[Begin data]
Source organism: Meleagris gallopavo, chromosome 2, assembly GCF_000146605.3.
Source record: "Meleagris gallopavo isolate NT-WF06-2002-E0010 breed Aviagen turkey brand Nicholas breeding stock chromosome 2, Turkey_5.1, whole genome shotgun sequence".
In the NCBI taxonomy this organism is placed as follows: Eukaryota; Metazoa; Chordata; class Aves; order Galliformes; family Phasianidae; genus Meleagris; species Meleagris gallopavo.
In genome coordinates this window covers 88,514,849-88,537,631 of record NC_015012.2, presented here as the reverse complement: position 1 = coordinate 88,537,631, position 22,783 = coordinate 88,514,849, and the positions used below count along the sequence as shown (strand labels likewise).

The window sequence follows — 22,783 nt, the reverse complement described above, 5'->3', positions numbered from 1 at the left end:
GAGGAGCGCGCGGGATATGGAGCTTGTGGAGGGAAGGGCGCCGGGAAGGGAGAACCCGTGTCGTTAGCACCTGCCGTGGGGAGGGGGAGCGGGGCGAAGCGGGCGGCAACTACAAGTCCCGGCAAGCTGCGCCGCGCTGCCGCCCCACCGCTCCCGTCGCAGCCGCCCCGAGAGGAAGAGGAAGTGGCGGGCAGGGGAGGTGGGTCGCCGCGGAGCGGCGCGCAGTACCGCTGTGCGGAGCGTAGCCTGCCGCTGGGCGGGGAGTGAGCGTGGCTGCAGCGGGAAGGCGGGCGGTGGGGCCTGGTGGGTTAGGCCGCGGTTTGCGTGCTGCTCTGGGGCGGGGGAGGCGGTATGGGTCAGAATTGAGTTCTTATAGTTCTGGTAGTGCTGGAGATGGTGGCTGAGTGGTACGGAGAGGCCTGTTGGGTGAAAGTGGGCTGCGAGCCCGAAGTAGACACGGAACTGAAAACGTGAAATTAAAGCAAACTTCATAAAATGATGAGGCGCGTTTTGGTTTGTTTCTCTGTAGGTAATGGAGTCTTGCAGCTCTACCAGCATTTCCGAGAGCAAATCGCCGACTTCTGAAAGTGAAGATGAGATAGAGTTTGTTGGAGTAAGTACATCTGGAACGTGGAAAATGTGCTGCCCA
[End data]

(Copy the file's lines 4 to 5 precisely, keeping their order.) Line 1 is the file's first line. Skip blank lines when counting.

In genome coordinates this window covers 88,514,849-88,537,631 of record NC_015012.2, presented here as the reverse complement: position 1 = coordinate 88,537,631, position 22,783 = coordinate 88,514,849, and the positions used below count along the sequence as shown (strand labels likewise).

The window sequence follows — 22,783 nt, the reverse complement described above, 5'->3', positions numbered from 1 at the left end: